New York Giants: 5 Reasons G-Men Shouldn't Let Mario Manningham Walk
After his unbelievable catch in Super Bowl XLVI, Manningham is one of the biggest names on the free agent market for 2012.
Here are five reasons the G-Men must re-sign No. 82:
"This is still a Cruz-and-Nicks game, I know we're right on them. It's tight, but those are still the guys. Make them go to Manningham, make them go to (Bear) Pascoe. Let's make sure we get Cruz and Nicks."
With Victor Cruz's breakout season and Hakeem Nicks' continued journey to elite wide-receiver status, Mario Manningham was lost in the shuffle.
Cruz and Nicks each broke the 1,000-yard receiving barrier in 2011, combined for 158 receptions and 16 touchdowns, and became recognized as one of the most dangerous receiving tandems in the NFL.
Manningham, who played in just 12 games due to a knee injury, had 39 receptions for 523 yards and four touchdowns.
When Manningham, Cruz and Nicks are on the field together, it creates a near impossible matchup for opposing defenses.
The Giants would be wise to re-sign Manningham for this reason alone.
Deadly Receiving Corps
How many teams in the NFL have three wide receivers who could each be a No.1 for another team?
With Manningham, the Giants boast the scariest receiving corps in the NFL.
Statistically, Manningham, Cruz and Nicks are a better receiving crew than Dallas' Dez Bryant, Miles Austin and Laurent Robinson, Green Bay's Jordy Nelson, Greg Jennings and James Jones, New Orleans' Marques Colston, Lance Moore and Robert Meachem and Pittsburgh's Mike Wallace, Antonio Brown and Hines Ward.
In Nicks, the Giants have a 6'1" receiver with some of the best hands in football.
In Cruz, the Giants now have a superstar with blazing speed in the slot position.
And Manningham adds big-play capability with his speed on the outside.
There aren't too many teams in the NFL that have three receivers who they can depend on to make a big play at any given moment.
Manningham showed up for the Giants during the 2011 postseason.
In the wild-card game against the Atlanta Falcons, Manningham had four receptions for 68 yards and a touchdown.
The following week against the Green Bay Packers, he added a fourth-quarter touchdown to essentially put the game out of reach for the Packers.
Against the San Francisco 49ers in the NFC championship game, he scored a go-ahead, fourth-quarter touchdown to help the Giants reach Super Bowl XLVI.
And we all know what he did in Super Bowl XLVI, when he made an improbable 38-yard catch down the left sideline with the game on the line.
Even during the regular season, three of his four touchdowns came on third or fourth down, and all four scores came while the G-Men were trailing.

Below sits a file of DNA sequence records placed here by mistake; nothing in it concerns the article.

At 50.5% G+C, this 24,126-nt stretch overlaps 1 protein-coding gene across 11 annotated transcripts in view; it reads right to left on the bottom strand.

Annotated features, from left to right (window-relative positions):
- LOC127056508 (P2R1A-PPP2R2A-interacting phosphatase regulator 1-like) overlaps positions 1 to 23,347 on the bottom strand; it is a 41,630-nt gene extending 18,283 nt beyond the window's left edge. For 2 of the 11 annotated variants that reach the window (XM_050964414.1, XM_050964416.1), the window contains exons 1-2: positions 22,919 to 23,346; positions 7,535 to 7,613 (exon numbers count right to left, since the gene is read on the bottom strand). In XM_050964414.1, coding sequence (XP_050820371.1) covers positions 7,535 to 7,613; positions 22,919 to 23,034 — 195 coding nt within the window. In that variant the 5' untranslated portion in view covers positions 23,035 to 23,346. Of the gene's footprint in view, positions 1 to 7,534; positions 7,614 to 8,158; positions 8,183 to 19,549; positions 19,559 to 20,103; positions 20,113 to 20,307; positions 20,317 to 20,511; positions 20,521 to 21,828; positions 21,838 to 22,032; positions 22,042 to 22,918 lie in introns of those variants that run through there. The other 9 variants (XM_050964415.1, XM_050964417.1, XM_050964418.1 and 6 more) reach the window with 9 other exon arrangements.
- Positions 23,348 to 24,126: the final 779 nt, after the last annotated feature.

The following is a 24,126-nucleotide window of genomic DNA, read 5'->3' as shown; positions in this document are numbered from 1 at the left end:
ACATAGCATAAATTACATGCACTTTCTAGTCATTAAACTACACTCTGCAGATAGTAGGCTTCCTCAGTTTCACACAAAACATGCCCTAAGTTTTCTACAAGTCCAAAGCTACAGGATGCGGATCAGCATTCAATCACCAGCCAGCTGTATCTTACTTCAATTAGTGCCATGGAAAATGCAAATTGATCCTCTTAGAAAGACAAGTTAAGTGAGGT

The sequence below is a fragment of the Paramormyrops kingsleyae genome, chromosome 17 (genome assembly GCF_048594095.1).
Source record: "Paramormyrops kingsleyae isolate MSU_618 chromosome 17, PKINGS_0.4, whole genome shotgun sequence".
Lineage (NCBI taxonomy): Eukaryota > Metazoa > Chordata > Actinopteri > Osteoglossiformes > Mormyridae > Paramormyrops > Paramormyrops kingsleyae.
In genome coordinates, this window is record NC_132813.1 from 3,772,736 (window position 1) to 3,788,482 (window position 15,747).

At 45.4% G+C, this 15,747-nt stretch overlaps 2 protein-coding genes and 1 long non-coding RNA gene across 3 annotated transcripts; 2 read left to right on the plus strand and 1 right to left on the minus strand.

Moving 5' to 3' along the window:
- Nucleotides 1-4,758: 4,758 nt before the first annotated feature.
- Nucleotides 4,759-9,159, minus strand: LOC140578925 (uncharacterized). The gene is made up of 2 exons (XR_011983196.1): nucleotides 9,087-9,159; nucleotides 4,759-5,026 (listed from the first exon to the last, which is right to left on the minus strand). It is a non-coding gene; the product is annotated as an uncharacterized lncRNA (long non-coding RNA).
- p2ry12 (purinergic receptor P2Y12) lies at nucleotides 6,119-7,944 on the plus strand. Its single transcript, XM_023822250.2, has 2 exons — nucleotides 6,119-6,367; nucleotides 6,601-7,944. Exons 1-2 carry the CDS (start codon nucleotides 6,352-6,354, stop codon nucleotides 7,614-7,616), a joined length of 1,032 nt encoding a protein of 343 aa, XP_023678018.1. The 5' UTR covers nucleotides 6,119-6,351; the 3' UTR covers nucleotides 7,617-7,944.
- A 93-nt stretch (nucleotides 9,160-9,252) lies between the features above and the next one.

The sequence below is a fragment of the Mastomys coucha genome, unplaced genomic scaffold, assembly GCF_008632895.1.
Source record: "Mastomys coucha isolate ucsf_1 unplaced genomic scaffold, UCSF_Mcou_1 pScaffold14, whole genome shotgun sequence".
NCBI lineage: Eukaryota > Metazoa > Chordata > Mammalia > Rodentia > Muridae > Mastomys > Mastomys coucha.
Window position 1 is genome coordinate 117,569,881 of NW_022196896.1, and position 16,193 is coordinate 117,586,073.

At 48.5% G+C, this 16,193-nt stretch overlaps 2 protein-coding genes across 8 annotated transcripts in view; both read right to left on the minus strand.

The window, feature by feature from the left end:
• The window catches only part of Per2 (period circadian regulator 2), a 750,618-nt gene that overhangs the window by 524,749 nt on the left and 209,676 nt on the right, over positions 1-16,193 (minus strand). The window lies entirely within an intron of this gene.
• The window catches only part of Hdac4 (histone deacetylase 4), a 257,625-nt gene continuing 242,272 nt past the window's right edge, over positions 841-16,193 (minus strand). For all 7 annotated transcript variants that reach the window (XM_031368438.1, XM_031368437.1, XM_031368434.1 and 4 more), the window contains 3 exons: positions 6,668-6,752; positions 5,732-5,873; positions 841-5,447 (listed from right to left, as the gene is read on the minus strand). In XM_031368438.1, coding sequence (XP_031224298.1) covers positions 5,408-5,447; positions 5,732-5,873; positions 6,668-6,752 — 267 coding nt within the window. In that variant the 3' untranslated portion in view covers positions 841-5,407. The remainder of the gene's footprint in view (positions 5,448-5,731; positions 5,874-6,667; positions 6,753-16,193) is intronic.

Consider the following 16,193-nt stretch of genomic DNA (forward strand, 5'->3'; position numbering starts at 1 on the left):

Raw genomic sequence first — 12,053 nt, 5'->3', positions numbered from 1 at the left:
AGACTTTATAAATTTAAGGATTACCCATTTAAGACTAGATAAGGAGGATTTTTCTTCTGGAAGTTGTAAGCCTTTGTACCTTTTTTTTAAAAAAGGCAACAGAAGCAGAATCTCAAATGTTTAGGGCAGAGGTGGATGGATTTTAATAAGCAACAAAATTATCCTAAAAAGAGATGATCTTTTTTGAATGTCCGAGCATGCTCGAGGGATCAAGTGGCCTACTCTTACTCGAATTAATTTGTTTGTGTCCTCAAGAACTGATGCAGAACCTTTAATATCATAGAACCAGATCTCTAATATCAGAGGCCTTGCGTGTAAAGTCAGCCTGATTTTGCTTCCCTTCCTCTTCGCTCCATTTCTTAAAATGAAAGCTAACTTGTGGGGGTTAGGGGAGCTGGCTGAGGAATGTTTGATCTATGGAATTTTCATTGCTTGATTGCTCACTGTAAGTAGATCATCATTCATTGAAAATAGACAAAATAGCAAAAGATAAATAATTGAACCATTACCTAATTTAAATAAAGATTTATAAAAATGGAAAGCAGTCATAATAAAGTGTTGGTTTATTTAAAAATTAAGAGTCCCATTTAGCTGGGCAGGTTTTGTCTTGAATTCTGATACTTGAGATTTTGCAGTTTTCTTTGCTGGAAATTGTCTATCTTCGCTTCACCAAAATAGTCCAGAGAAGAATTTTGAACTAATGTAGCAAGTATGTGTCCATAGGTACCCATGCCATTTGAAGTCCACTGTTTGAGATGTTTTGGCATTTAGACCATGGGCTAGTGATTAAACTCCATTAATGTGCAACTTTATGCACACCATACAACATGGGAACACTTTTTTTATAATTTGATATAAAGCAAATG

The Giants can't let Manningham walk based on his big-game performance alone.
Although he was slowed by a knee injury, Manningham still put together a decent season.
His 523 receiving yards were fourth-best on the team. He also added 39 receptions and four touchdowns.
It was just a year ago that Manningham was the Giants' second-leading receiver, finishing the 2010 season with 60 receptions for 944 yards and nine touchdowns.
Manningham and Jordy Nelson were both part of the 2008 NFL draft. In 12 more games than Manningham, Nelson has just eight more receptions, 216 more yards and three more touchdowns.
Sharing the field with Nicks and Cruz will allow Manningham to get more open looks downfield and in the end zone.
Eli Manning showed this season that he trusts Manningham just as much as Cruz and Nicks, which is a bad sign for opposing defenses.
If Manningham remains with the Giants, it's only a matter of time before he eclipses 1,000 yards receiving and is voted to his first Pro Bowl.
He Wants to Be a Giant
After the Giants won Super Bowl XLVI, Manningham was asked if he wanted to stay in New York. According to the New York Post, he does: “I want to come back. I want to come back, but I don’t know what’s going to happen. I’m just going to try and enjoy this Super Bowl [win]. I’m not really thinking about it right now.”
If Manningham leaves, he'll claim more money and be remembered as a Super Bowl XLVI hero, something I'm sure no Giant fan would resent.
He's the biggest free-agent name on the Giants' roster and one of the biggest WR free agents of 2012. The Giants are well aware of that.
But if he remains in New York where he's been a consistent threat for the past three seasons, he'll have a chance to repeat as a Super Bowl champion and be part of history as a member of one of the greatest receiving corps the NFL has ever seen.
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